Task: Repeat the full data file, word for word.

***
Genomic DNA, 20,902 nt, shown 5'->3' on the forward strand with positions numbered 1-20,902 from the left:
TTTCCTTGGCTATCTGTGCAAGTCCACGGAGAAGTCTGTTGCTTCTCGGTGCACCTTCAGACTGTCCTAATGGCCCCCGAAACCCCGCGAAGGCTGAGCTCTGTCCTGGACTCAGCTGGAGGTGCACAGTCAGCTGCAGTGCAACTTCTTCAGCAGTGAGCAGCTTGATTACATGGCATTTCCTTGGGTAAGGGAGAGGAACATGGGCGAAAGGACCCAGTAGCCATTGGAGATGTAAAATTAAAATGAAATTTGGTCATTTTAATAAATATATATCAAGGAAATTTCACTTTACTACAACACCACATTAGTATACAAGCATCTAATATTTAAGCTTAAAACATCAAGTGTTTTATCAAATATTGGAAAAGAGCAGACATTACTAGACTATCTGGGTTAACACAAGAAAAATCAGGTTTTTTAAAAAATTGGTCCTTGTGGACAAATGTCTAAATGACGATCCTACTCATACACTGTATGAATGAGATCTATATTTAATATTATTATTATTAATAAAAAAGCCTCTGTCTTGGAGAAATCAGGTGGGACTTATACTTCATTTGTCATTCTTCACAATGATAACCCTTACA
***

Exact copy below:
Genomic DNA, 20,902 nt, shown 5'->3' on the forward strand with positions numbered 1-20,902 from the left:
TTTCCTTGGCTATCTGTGCAAGTCCACGGAGAAGTCTGTTGCTTCTCGGTGCACCTTCAGACTGTCCTAATGGCCCCCGAAACCCCGCGAAGGCTGAGCTCTGTCCTGGACTCAGCTGGAGGTGCACAGTCAGCTGCAGTGCAACTTCTTCAGCAGTGAGCAGCTTGATTACATGGCATTTCCTTGGGTAAGGGAGAGGAACATGGGCGAAAGGACCCAGTAGCCATTGGAGATGTAAAATTAAAATGAAATTTGGTCATTTTAATAAATATATATCAAGGAAATTTCACTTTACTACAACACCACATTAGTATACAAGCATCTAATATTTAAGCTTAAAACATCAAGTGTTTTATCAAATATTGGAAAAGAGCAGACATTACTAGACTATCTGGGTTAACACAAGAAAAATCAGGTTTTTTAAAAAATTGGTCCTTGTGGACAAATGTCTAAATGACGATCCTACTCATACACTGTATGAATGAGATCTATATTTAATATTATTATTATTAATAAAAAAGCCTCTGTCTTGGAGAAATCAGGTGGGACTTATACTTCATTTGTCATTCTTCACAATGATAACCCTTACA